By contrast, restitution in equity ordinarily required identification of particular property or funds in the wrongdoer's possession traceable to the victim. Ibid. “A court of equity could then order a defendant to transfer title (in the case of the constructive trust) or to give a security interest (in the case of the equitable lien) to a plaintiff who was, in the eyes of equity, the true owner.” Ibid. Simply put, for restitution in equity, the claim “generally must seek not to impose personal liability on the defendant, but to restore to the plaintiff particular funds or property in the defendant's possession.” Id. at 214, 122 S.Ct. 708.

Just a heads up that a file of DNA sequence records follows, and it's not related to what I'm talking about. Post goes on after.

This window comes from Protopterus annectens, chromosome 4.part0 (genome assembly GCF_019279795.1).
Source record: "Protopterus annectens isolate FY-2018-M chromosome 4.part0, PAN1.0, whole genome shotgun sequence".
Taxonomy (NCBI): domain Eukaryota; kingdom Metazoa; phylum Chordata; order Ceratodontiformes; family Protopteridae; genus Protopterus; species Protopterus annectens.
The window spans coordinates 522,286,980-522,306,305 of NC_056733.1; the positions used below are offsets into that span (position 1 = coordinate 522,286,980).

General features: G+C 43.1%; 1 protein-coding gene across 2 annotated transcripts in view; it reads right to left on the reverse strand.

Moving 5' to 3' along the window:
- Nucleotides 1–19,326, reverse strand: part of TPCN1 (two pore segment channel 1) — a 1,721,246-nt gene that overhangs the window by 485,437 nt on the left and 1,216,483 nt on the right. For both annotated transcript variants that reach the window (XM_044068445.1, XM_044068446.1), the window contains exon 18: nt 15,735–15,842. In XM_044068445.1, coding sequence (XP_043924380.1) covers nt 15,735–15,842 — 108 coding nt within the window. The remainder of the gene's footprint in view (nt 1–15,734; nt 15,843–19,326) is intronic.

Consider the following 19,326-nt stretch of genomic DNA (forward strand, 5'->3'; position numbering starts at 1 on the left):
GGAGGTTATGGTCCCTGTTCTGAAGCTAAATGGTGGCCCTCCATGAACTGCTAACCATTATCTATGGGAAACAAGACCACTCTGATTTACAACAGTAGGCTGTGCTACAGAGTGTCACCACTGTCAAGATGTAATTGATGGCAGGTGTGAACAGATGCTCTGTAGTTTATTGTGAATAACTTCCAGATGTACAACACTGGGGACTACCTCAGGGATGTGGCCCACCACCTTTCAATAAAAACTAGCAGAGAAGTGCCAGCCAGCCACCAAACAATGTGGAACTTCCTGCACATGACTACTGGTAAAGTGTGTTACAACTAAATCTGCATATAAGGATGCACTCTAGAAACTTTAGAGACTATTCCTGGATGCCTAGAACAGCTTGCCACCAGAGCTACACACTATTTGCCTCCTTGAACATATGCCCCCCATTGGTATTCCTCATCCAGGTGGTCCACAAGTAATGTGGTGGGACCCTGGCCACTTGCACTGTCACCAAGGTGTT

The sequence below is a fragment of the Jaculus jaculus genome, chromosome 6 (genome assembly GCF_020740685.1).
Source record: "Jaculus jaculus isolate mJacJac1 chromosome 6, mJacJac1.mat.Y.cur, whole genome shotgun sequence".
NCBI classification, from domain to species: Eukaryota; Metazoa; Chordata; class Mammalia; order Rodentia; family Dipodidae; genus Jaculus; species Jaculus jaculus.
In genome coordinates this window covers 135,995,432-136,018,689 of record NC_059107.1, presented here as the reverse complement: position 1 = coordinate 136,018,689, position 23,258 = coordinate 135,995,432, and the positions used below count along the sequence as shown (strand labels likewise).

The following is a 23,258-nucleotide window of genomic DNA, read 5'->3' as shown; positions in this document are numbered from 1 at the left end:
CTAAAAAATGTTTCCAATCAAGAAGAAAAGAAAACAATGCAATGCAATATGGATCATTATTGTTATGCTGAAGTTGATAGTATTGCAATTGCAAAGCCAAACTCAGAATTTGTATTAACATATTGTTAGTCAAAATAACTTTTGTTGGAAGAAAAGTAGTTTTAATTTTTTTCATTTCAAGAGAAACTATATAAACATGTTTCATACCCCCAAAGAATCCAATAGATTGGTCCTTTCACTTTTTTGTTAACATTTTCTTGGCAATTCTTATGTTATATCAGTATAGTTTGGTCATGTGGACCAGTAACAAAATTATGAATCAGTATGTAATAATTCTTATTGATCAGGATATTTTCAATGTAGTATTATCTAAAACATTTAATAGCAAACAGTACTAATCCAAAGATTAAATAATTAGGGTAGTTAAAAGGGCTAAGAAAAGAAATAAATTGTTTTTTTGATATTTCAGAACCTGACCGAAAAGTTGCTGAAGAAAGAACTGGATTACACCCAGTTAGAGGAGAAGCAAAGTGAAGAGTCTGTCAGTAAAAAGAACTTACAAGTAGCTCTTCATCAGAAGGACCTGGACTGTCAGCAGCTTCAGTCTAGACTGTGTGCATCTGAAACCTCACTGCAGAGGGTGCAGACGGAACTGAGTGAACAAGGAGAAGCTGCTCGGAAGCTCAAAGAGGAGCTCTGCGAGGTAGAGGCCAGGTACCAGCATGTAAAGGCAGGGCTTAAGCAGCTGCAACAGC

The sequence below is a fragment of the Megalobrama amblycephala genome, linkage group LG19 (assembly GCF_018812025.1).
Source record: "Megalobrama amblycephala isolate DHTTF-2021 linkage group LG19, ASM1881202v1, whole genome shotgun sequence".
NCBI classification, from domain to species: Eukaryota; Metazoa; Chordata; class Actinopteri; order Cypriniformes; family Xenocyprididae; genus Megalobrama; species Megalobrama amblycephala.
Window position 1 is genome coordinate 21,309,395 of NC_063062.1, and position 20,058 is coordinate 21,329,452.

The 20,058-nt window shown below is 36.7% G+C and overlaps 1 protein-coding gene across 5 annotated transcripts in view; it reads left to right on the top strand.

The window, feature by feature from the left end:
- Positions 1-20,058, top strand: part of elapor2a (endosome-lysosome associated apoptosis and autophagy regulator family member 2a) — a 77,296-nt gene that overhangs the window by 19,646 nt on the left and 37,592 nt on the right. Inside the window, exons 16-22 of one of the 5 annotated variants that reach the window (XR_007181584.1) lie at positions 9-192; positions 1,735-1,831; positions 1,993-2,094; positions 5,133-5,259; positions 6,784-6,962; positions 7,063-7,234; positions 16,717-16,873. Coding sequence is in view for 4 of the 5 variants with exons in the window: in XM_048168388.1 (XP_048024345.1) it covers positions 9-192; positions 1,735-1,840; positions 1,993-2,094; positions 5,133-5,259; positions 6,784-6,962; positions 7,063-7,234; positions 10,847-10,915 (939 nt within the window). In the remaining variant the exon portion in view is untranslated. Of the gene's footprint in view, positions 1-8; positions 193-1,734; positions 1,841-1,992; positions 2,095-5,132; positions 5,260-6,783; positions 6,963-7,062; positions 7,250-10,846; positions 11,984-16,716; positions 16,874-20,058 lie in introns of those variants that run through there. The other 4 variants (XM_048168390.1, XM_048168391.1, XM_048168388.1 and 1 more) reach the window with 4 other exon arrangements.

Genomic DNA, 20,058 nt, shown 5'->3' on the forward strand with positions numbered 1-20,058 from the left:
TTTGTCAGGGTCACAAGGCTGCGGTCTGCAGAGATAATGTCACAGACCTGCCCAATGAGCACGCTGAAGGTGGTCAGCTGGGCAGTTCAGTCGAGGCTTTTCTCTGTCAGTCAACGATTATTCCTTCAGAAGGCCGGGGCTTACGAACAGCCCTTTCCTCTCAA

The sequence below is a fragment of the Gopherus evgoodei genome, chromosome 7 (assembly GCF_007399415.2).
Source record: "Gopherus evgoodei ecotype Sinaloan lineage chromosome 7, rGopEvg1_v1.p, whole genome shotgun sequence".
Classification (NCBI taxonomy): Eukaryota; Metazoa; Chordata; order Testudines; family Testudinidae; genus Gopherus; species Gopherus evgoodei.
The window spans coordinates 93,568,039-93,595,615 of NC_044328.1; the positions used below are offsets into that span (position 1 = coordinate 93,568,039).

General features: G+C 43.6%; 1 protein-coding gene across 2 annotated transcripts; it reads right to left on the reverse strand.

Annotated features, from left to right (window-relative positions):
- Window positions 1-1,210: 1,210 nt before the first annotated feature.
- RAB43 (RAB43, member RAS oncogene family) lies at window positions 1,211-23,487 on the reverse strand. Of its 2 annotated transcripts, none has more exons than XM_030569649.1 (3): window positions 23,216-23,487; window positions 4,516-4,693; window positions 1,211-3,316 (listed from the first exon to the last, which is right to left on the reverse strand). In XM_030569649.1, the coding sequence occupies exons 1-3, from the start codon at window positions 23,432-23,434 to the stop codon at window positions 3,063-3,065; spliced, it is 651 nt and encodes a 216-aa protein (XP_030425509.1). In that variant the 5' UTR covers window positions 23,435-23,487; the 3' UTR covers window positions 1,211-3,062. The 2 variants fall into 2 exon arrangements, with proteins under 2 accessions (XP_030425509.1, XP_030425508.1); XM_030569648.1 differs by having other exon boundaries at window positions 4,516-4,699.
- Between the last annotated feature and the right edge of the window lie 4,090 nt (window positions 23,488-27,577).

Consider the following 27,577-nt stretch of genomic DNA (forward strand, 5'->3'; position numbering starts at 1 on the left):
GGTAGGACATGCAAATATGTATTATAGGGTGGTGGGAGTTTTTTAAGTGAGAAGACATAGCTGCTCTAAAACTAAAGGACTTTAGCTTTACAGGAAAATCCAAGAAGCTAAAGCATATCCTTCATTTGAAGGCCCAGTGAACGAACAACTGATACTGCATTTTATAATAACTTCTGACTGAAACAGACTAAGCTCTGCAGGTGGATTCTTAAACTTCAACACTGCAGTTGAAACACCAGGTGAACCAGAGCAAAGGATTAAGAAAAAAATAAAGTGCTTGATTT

There is a “limited exception” for when restitution in equity doesn't require identification of particular property in the defendant's possession: “an accounting for profits.” Id. at 214 n.2, 122 S.Ct. 708. An “accounting for profits [is] a remedy closely resembling disgorgement.” Liu v. SEC, ––– U.S. ––––, 140 S. Ct. 1936, 1940 n.1, 207 L.Ed.2d 401 (2020); see also ibid. (calling accounting for profits a remedy “parallel[ ]” to disgorgement). Accounting for profits (and disgorgement) permit the award of the wrongdoer's net profits caused by the wrongdoing to restore the victim to the status quo ante. See, e.g., id. at 1940, 1943.5
The removal costs are most analogous to restitution at law. The Government isn't seeking particular property or funds in the defendant's possession caused by the wrongdoing. Nor is the Government seeking ERR's “net profits” caused by the oil spill. So the unjust-enrichment remedy here is akin to restitution at law.